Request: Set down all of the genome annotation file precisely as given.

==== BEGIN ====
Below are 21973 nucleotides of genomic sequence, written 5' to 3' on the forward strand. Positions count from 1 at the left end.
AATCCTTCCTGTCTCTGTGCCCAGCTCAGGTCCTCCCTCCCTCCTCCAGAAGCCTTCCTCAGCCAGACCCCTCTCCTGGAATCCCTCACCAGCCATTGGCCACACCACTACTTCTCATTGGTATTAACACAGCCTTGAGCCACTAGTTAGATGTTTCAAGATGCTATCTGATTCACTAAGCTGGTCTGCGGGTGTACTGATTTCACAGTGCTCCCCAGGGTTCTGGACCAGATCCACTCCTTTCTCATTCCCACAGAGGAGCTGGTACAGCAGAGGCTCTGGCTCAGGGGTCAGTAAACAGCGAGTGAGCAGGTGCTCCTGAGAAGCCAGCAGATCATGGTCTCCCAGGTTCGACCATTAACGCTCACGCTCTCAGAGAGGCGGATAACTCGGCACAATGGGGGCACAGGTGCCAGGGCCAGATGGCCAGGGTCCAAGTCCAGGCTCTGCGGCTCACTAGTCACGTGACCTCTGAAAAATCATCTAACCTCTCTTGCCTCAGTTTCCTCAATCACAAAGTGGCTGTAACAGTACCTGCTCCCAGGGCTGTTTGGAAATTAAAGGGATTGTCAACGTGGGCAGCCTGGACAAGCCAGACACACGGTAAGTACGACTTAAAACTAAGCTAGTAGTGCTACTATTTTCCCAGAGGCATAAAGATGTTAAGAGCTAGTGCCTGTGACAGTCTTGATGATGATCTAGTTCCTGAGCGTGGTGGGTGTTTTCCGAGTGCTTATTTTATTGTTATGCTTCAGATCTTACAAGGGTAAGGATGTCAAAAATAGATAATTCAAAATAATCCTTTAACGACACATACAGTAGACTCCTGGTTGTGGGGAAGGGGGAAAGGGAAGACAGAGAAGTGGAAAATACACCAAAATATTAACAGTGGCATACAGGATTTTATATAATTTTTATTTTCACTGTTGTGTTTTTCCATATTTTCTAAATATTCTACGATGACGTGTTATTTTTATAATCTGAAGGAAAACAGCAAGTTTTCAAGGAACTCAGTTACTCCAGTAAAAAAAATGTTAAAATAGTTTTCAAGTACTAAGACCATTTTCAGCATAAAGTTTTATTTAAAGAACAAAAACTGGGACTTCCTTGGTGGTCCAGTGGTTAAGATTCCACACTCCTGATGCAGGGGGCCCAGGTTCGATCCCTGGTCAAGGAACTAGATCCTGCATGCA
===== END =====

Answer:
Below are 21973 nucleotides of genomic sequence, written 5' to 3' on the forward strand. Positions count from 1 at the left end.
AATCCTTCCTGTCTCTGTGCCCAGCTCAGGTCCTCCCTCCCTCCTCCAGAAGCCTTCCTCAGCCAGACCCCTCTCCTGGAATCCCTCACCAGCCATTGGCCACACCACTACTTCTCATTGGTATTAACACAGCCTTGAGCCACTAGTTAGATGTTTCAAGATGCTATCTGATTCACTAAGCTGGTCTGCGGGTGTACTGATTTCACAGTGCTCCCCAGGGTTCTGGACCAGATCCACTCCTTTCTCATTCCCACAGAGGAGCTGGTACAGCAGAGGCTCTGGCTCAGGGGTCAGTAAACAGCGAGTGAGCAGGTGCTCCTGAGAAGCCAGCAGATCATGGTCTCCCAGGTTCGACCATTAACGCTCACGCTCTCAGAGAGGCGGATAACTCGGCACAATGGGGGCACAGGTGCCAGGGCCAGATGGCCAGGGTCCAAGTCCAGGCTCTGCGGCTCACTAGTCACGTGACCTCTGAAAAATCATCTAACCTCTCTTGCCTCAGTTTCCTCAATCACAAAGTGGCTGTAACAGTACCTGCTCCCAGGGCTGTTTGGAAATTAAAGGGATTGTCAACGTGGGCAGCCTGGACAAGCCAGACACACGGTAAGTACGACTTAAAACTAAGCTAGTAGTGCTACTATTTTCCCAGAGGCATAAAGATGTTAAGAGCTAGTGCCTGTGACAGTCTTGATGATGATCTAGTTCCTGAGCGTGGTGGGTGTTTTCCGAGTGCTTATTTTATTGTTATGCTTCAGATCTTACAAGGGTAAGGATGTCAAAAATAGATAATTCAAAATAATCCTTTAACGACACATACAGTAGACTCCTGGTTGTGGGGAAGGGGGAAAGGGAAGACAGAGAAGTGGAAAATACACCAAAATATTAACAGTGGCATACAGGATTTTATATAATTTTTATTTTCACTGTTGTGTTTTTCCATATTTTCTAAATATTCTACGATGACGTGTTATTTTTATAATCTGAAGGAAAACAGCAAGTTTTCAAGGAACTCAGTTACTCCAGTAAAAAAAATGTTAAAATAGTTTTCAAGTACTAAGACCATTTTCAGCATAAAGTTTTATTTAAAGAACAAAAACTGGGACTTCCTTGGTGGTCCAGTGGTTAAGATTCCACACTCCTGATGCAGGGGGCCCAGGTTCGATCCCTGGTCAAGGAACTAGATCCTGCATGCA